The Birth Partner by Penny Simkin
Reviewed by Cristin Tighe
This book provides an excellent framework for key questions tht any support partner should know, related to before, during and after birth, as well as a great section on the medical side of childbirth. As a doula, I felt it was wonderful that the book was written directly to me as the audience. As a mother, I liked being “in the shoes” of a coach and hearing the tips and techniques that a birth partner could use to support and guide things along more smoothly. This book is really for the husband or support person, but I would recommend this book to new mothers as well, because it is comprehensive, an easy read, and it clearly, simply lays out processes and choices that can be complex. This book will be useful also as a great future reference guide to get quick information on certain topics. For example, using the chart provided on page 54 to help a woman chart her contractions, or any the grey sections with specific information on topics such as:
• Supplies to take to the hospital (p.14-16)
• Supplies for a home birth (p.16-17)
• Signs of labor (p.45-47)
• If bag of water breaks before birth begins (p.48)
• Timing contractions (p.53-55)
• When do you go to the hospital or settle in for a home birth? (p.66-67)
• Normal labor in a nutshell (p.89-93)
• Positions and movement for labor and birth (p.112-117)
• Take-charge routine (p.134-136)
• On-the-spot coaching (p.136-137)
• The emergency delivery (p.142-145)
• First aid for emergencies in childbirth (p.145-147)
• Backache during labor (p.152-158)
• Incompatibility with the nurse or caregiver (p.165-167)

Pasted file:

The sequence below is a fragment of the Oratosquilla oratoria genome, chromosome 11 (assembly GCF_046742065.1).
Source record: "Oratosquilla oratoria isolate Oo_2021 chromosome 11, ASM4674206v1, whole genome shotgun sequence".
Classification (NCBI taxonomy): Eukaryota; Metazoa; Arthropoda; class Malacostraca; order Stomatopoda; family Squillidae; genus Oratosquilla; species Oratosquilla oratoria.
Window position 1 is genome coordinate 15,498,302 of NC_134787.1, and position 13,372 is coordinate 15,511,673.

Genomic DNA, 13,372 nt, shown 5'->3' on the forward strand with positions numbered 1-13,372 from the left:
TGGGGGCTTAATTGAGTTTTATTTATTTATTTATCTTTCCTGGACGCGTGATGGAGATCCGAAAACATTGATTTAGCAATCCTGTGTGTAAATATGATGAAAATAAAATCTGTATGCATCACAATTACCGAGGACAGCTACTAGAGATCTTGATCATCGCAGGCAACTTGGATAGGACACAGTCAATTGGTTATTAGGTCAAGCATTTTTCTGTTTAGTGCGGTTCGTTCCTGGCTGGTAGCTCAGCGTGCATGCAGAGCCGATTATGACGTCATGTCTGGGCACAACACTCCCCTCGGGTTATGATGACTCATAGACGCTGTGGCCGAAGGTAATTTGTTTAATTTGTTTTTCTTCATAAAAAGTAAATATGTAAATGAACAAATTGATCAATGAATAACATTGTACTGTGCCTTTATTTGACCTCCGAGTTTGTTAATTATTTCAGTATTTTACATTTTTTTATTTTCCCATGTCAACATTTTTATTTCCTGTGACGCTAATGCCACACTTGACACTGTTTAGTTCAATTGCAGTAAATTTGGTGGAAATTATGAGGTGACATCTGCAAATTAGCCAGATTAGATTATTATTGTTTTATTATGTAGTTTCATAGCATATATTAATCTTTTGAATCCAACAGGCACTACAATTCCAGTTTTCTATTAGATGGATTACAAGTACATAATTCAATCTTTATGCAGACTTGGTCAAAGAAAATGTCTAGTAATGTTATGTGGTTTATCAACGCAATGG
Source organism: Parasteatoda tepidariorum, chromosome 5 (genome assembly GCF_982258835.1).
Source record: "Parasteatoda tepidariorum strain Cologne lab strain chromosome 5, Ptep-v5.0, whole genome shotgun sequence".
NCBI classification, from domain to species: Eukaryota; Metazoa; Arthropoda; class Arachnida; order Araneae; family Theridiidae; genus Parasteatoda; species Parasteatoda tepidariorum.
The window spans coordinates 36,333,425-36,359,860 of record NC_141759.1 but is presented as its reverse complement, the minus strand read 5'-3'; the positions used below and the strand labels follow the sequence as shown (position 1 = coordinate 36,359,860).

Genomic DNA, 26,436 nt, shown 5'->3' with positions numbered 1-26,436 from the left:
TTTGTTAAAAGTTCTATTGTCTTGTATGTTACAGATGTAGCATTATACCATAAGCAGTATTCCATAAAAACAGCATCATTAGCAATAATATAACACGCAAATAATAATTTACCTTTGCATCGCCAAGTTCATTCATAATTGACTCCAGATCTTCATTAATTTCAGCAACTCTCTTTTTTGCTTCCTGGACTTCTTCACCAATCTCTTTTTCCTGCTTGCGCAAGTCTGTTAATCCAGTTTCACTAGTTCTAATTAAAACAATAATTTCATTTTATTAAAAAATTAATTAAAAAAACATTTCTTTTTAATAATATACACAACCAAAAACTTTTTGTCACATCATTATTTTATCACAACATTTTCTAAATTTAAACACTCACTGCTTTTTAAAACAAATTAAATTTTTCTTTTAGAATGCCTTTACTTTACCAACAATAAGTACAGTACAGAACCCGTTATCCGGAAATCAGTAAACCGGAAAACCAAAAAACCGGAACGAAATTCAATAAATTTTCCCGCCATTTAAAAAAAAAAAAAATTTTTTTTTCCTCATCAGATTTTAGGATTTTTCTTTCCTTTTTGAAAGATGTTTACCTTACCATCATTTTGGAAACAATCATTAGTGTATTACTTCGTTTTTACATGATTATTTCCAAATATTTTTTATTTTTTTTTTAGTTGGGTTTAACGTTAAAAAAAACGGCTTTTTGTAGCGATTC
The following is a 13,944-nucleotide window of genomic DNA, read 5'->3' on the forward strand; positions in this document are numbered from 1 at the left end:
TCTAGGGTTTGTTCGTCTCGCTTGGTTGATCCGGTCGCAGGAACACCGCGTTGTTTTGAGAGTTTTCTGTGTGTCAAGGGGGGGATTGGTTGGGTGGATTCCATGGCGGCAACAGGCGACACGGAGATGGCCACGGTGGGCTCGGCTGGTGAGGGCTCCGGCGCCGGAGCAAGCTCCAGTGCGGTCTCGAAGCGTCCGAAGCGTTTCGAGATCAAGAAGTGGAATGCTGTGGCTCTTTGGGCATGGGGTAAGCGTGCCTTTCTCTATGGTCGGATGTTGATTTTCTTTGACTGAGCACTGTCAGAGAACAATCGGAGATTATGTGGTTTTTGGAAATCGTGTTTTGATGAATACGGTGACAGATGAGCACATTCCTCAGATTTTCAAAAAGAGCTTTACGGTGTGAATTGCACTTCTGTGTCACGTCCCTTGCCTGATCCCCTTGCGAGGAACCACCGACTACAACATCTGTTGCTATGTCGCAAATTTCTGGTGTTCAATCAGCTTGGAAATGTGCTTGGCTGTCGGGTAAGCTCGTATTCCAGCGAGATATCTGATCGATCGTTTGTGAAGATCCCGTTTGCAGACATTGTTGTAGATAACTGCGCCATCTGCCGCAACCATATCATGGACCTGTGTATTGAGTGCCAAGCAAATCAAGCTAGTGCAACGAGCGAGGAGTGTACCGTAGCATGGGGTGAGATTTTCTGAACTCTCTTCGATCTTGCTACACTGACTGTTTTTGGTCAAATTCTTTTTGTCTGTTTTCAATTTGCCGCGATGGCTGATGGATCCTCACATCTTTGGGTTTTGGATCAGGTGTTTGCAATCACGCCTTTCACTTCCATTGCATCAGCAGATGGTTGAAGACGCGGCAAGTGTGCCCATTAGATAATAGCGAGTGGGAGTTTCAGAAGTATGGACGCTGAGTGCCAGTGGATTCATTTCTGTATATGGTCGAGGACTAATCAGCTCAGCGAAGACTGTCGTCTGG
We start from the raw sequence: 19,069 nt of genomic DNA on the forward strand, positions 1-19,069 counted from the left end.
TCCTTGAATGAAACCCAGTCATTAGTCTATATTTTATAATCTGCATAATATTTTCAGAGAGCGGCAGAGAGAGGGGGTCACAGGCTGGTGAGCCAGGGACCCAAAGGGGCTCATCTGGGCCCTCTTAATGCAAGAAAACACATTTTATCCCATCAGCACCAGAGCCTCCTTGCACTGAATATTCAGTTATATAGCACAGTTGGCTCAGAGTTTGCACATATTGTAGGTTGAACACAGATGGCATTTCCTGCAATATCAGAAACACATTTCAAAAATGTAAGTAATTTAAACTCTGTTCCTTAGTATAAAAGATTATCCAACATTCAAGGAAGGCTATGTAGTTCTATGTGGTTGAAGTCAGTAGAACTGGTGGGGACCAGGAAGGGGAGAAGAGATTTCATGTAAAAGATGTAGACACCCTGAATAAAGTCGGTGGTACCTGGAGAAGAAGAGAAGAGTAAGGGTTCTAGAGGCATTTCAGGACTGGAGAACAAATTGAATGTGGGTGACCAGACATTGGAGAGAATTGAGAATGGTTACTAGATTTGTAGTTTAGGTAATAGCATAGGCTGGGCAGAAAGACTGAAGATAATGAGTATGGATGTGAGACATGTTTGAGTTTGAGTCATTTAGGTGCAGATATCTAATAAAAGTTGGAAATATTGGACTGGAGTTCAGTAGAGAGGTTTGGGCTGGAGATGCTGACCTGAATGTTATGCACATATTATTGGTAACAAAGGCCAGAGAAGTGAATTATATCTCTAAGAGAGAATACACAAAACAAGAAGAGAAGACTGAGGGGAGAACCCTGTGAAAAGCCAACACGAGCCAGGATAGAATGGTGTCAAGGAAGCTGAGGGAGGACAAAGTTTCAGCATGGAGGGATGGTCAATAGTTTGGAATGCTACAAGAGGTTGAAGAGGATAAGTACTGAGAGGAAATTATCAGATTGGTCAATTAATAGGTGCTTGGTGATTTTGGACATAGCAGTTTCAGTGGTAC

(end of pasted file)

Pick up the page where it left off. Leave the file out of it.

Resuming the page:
• Prolapsed cord (p.213-216)
• Know what to expect during cesarean birth (p.257-262)
There was information that was new to me, that seems very useful, like how to do Perineal Massage (p.22-23) to prepare for birth. Another example was how to handle a prolapsed cord (p.213-216) or emergency delivery. The chapter on the medical procedures around birth and also what different types of medication are used is very informative. It seemed, at times, that the negative impacts of some interventions and medications could have been discussed in more detail; but the book’s aim is to support the birth partner, who more likely in the U.S. and many other countries, may be part of a more medicalized birth.
The key strength of this book is to help each person involved in the pregnancy, birth and after to understand clearly the different roles each person plays, what they will be going through, and how to balance supporting the mother with everything else happening. It seems a major contribution, and of all the books I have read so far, is the one I would definitely recommend is taken to the birth, if needed for reference.
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